It’s hard to imagine, but railroad families lived here through the rough winter.  It’s the highest pass of any railroad in the country.

At mile 342.50, the grade turns to four percent. This means that for every 100 feet the train moves forward, it climbs four feet vertically. Here begins the steep descent into the Chama Valley decorated with brilliant Aspens, or the steep climb out of the valley going the other way.

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In the early 1970s, millions of caterpillars infected the Aspen trees around the Lobato Trestle. They killed acres and acres of Aspens, leaving their larvae in a nest on the branches.

When the insects hatched, they fell onto the rails, making them too slippery for the locomotives to keep traction on the steep grade. So the engineers devised an old-school method of removing the squirming worms.

Two people sat on each side of the front of the engine with brooms, and as the train chugged forward, they swept the rails clean!

The Cumbres & Toltec Scenic Railroad
The Cumbres & Toltec Scenic Railroad. Photo courtesy of Cumbres & Toltec Scenic Railway

San Luis Valley

We stayed in Salida, a historic mountain town in the Collegiate Peaks area. From there we drove almost two hours south to Antonito for our 10 a.m. boarding.

The drive on Hwy 285 and then Hwy 17 took us through the beautiful, agriculturally rich San Luis Valley, the second-largest producer of potatoes in the country (after Idaho). It’s also the largest high alpine valley in the world, bordered on the west by the San Juan Mountains and on the east by the Sangre de Cristo range.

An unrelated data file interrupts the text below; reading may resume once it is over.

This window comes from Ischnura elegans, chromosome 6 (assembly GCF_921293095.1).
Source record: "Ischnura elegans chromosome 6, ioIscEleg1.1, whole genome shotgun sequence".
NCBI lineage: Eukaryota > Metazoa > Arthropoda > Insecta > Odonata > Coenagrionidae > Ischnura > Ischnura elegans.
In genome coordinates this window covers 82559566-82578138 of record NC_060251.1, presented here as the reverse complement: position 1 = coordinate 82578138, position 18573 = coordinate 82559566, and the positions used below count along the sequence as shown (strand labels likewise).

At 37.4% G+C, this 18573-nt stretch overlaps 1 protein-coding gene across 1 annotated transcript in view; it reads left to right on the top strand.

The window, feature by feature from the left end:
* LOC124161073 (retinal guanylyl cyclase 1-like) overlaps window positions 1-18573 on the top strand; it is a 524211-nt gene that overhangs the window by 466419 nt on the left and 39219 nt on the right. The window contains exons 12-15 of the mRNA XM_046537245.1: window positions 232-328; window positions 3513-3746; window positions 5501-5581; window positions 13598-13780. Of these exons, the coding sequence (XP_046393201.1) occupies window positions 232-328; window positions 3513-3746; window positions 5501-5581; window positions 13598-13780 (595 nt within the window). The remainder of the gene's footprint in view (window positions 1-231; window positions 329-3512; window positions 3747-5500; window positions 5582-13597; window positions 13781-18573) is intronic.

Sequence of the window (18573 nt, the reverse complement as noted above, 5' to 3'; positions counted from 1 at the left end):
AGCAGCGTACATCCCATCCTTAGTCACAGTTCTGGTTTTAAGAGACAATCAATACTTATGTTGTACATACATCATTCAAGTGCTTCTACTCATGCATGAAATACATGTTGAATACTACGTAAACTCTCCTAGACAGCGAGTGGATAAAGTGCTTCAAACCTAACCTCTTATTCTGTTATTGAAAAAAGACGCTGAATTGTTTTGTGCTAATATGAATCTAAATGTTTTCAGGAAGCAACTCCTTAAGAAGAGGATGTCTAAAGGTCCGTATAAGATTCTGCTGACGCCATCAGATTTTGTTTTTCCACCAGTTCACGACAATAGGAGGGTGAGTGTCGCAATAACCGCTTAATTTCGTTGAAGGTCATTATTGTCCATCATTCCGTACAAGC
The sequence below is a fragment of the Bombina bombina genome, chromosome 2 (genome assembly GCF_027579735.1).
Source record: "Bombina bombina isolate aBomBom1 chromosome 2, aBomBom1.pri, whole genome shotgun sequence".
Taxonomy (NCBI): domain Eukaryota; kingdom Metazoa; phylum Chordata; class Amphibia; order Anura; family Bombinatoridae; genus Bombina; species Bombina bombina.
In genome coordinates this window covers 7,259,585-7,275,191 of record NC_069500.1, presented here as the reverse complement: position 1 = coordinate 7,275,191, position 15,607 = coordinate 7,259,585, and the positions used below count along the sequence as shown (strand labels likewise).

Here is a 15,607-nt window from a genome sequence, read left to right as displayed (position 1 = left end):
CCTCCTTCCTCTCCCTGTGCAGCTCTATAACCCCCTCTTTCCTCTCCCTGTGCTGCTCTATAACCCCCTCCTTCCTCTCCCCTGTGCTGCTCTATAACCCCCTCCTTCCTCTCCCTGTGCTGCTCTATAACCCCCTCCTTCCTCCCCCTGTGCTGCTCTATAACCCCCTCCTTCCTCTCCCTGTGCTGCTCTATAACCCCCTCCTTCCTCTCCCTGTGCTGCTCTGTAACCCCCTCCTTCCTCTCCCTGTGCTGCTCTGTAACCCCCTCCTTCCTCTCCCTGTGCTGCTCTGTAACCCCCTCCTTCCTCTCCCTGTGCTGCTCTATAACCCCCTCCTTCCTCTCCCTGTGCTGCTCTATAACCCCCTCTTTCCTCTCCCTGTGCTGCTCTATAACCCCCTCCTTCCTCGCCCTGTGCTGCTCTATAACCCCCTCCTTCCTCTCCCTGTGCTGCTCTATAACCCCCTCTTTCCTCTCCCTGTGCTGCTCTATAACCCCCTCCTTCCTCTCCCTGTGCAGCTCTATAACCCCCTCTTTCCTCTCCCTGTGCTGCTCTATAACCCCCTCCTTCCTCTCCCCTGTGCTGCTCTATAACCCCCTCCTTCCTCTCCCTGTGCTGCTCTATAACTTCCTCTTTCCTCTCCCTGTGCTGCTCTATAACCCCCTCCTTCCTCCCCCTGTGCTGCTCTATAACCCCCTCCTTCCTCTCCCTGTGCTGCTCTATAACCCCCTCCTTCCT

Here is the home of the amazing Great Sand Dunes National Park, which we have visited many times. On the way back to Salida, we caught the famous “Sangre Sunset,” when the setting sun envelopes the mountains in a reddish-pink glow.

Hence, the name bestowed by Spanish settlers, which means “blood of Christ.” 

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If You Go on The Cumbres & Toltec Scenic Railway

Cumbres & Toltec Scenic Railroad offers a variety of full-day and half-day trips and three classes of service. You can start your railroad journey at either Antonito or Chama. For a complete list of schedules and fares, visit cumbrestoltec.com.

Find hotel or VRBO accommodations, insider knowledge on the best local restaurants, hiking tips and more through TripAdvisor and Travelocity. Book your flights to Antonio or Chama at the best rate with seasonal promotions through CheapOair.

Author Bio: Claudia Carbone is an award-winning travel writer based in Denver. Read more on her travel blog.